Wheat cultivars should have long primary roots to allow good crop establishment, considering the short crop establishment season (April) in the State of São Paulo, Brazil, where the occurrence of water stress is frequent. This paper demonstrates the control and type of inheritance of the primary root growth trait. Crosses were made between genotypes, BH-1146 and KAUZ "S"/IAC-24 M4 with strong and reduced primary root growth, respectively. F2 and F3 generation seeds from these crosses and F2 generation seeds from the backcrosses of both parents were also obtained. Seedlings from these genotypes plus the parentals were evaluated in relation to primary root growth in complete nutrient solutions containing 3.875 mg L-1 phosphorus, at pH 4.0 and a temperature of 25 ± 1°C for 10 days. Control of the primary root growth trait was demonstrated to have quantitative inheritance. The degrees of dominance showed that the genes for strong root growth had a partially recessive behavior. Heterosis and heterobeltiosis values were negative. The estimated broad-sense heritability for root growth indicated that a great part of the observed variation was of genetic origin. The narrow-sense heritability indicated that a great part of the total genetic variability in relation to the trait under consideration is due to a small number of genes. Considering the estimated coefficient of determination, selection for strong root growth would be effective even when made in the early segregant generations after the cross.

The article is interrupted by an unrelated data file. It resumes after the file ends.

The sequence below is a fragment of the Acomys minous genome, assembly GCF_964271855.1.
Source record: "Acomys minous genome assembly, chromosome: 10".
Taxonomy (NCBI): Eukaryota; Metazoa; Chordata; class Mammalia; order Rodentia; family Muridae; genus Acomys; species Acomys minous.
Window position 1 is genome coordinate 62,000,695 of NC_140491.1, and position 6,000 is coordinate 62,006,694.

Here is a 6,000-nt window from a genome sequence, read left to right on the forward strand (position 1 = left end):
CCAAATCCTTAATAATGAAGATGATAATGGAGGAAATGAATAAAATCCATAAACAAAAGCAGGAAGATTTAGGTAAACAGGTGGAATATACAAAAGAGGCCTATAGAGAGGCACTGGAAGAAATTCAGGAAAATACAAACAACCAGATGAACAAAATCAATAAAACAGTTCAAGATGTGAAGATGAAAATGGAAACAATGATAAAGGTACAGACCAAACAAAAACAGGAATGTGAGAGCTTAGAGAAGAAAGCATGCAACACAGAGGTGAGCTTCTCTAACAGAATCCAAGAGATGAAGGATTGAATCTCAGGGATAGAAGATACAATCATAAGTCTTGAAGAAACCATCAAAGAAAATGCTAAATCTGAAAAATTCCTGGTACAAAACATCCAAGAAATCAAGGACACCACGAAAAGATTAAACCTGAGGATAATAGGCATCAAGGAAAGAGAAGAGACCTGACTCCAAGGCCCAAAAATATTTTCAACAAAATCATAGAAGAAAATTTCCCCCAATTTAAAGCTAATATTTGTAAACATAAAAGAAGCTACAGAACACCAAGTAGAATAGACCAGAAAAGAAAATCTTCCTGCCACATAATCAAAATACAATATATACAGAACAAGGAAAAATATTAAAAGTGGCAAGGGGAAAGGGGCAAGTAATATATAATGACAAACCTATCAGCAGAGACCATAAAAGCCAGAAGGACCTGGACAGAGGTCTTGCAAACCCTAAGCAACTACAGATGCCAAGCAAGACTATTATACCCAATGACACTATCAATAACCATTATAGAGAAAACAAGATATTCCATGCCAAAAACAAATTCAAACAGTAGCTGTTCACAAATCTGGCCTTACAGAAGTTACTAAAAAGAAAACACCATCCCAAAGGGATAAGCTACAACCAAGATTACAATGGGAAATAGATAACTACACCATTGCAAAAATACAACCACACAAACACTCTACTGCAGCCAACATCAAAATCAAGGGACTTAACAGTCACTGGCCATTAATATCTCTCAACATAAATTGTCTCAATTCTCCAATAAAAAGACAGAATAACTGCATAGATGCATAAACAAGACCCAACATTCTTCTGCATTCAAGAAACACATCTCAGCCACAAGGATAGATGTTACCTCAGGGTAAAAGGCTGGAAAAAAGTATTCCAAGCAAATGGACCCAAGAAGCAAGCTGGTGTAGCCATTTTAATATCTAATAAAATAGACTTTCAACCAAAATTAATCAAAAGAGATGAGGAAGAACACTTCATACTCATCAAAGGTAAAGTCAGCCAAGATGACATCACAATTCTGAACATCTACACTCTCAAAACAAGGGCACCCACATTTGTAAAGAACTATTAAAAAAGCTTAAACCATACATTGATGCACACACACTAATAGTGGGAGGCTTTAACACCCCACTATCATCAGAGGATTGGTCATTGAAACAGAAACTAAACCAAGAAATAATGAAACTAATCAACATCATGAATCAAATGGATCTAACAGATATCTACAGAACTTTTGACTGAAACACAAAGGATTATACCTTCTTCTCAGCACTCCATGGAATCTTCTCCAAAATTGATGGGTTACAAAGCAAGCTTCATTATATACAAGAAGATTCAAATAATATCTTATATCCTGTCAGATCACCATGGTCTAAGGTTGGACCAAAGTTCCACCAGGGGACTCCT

root growth; nutrient solution; recessive genes